By: MarkJ - 25 August, 2009 (10:00 AM)
The UK government has officially proposed an amendment to Lord Carter's final Digital Britain report, which would include a new policy that would give Ofcom greater powers to tackle illegal online file sharers sooner. This will now also include the controversial measure of suspending "hard core copyright pirates" from their broadband ISP.
digitalbritain
The move, which was first rumoured last week (original news), appears to go against the conclusions of the original Digital Britain report (here). The controversial disconnection proposal was ruled out in favour of warnings and technical measures (e.g. speed reduction or website blocks etc.). That followed several years of largely unproductive wrangling between consumer groups, ISPs and Rights Holders.

The Department for Business, Innovation and Skills (BIS) has now stated that the original time-frame for implementation of the Digital Britain proposals was simply too long, which is fair enough. Still this does not explain why a tougher stance has suddenly been proposed, despite previously being all but ruled out on a number of occasions.

However it is important to remember that BIS has included the new proposal under its existing "consultation" on "technical measures" to combat piracy, thus it is not a replacement for the current proposals as some of the mass media may have incorrectly interpreted. In fact the actual text states:

BIS Statement on Illegal File Sharing - Digital Britain

The Government is seeking views on the idea of including a power, under the forthcoming Digital Economy Bill, for the Secretary of State to direct Ofcom to introduce technical measures to clamp down on piracy, if necessary.

This would involve an obligation on Internet Service Providers (ISPs) to take action against individual, repeat infringers - for example by blocking access to download sites, reducing broadband speeds, or by temporarily suspending the individual’s Internet account. Evidence on whether such action is required would be provided in regular reports from Ofcom to the Secretary of State.

Previously, it had been proposed that Ofcom would undergo a detailed process in order to ascertain that technical measures were required. With this approach, the earliest that measures could come into play was during 2012. The Government has now reached the view that, if action was deemed necessary, this might be too long to wait given the pressure put on the creative industries by piracy. The new ideas outlined today would potentially allow action to be taken earlier.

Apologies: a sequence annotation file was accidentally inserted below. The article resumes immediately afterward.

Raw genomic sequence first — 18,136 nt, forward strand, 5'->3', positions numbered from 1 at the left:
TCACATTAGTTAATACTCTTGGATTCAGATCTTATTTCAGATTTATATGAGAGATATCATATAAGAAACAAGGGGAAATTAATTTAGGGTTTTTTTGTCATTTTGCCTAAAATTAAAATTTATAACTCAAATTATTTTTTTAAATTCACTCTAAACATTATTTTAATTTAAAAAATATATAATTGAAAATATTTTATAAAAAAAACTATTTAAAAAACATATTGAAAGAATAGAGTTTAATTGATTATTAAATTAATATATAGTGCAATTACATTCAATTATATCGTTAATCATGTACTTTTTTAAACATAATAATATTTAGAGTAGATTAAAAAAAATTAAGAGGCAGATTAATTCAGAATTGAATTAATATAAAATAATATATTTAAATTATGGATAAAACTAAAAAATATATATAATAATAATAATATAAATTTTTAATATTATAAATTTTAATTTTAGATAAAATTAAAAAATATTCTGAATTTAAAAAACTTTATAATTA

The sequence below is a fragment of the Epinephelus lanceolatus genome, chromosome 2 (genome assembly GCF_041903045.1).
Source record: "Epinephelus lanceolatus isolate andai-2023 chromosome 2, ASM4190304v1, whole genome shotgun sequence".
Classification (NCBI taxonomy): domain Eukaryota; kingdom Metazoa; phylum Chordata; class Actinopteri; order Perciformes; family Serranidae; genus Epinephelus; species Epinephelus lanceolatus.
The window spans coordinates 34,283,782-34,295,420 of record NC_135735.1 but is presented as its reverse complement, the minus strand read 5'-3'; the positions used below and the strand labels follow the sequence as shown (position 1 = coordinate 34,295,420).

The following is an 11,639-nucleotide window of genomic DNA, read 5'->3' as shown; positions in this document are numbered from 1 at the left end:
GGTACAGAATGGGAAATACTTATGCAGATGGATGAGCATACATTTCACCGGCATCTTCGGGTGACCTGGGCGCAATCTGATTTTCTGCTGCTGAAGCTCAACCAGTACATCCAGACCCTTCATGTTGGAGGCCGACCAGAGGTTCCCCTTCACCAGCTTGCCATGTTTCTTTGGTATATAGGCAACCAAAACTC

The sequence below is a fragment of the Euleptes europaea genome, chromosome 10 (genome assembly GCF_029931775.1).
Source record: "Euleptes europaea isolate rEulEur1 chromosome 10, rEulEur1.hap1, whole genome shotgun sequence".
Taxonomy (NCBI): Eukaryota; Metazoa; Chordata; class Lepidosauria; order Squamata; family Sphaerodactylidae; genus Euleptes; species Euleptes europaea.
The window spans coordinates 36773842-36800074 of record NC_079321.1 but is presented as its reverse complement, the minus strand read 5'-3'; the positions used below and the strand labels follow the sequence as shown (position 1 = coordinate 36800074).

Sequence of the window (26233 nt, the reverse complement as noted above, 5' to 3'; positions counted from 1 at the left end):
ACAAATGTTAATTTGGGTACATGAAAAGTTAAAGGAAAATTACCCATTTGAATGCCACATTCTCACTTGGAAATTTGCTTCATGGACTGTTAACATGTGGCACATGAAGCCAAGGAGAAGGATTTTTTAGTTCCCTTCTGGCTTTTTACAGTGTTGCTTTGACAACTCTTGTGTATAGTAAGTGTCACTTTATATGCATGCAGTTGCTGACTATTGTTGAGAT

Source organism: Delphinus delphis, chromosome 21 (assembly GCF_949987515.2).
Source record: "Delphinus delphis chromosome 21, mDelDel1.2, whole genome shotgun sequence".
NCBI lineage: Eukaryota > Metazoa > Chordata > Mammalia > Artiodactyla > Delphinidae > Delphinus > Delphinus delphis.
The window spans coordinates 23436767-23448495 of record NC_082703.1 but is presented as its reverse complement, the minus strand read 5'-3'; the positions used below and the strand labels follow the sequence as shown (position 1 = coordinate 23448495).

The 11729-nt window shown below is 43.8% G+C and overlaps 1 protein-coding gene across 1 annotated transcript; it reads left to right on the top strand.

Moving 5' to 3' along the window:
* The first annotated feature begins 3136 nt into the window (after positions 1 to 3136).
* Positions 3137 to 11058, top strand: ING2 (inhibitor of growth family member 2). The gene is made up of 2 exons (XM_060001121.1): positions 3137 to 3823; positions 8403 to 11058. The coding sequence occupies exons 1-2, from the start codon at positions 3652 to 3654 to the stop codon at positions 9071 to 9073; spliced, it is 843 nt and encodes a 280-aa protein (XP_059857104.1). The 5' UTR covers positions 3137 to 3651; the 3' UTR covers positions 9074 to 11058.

The Government is also considering adding account suspension to the list of technical measures that could be used only as a last resort against the hard core of copyright pirates.

The statement claims that the government is merely "considering" adding account suspension to the list of technical measures and is seeking feedback on the idea from stakeholders. This process is expected to be completed by 29th September 2009 and it is noted that "responses received so far will still be given full consideration".

Minister for Digital Britain, Stephen Timms said:

“Technology and consumer behaviour is fast-changing and it’s important that Ofcom has the flexibility to respond quickly to deal with unlawful file-sharing.

We’ve been listening carefully to responses to the consultation this far, and it’s become clear there are widespread concerns that the plans as they stand could delay action, impacting unfairly upon rights holders.

So we look forward to hearing views on our new ideas, which along with those already received, will help us determine the best way to tackle this complex challenge.”

Law firms currently track suspected illegal P2P activity by monitoring IP addresses, which are assigned to every computer when you go online, yet IP's can easily be spoofed, redirected, shared over big networks or even hijacked (open Wi-Fi networks etc.). The download itself could also be encrypted, making it nearly impossible for the ISP to verify.

The only true way to tell if somebody has done something illegal is to analyse their computers hard disk drive, otherwise you could just as easily end up targeting innocent users, which has already happened on a number of occasions. Suspending connections based on unreliable data and without a trial seems like a gross abuse. ISPs are not a police force and do not own content on the Internet.

In addition the government is also seeking views on how the costs of the process should be covered. It proposes that some costs, such as the operating costs of sending out notifications (piracy warning letters) and Ofcom’s costs as the Regulator, should be shared equally between ISPs and rights holders.

UPDATE - 2:48pm

Here is what ISPs and consumer groups are saying - LINK.
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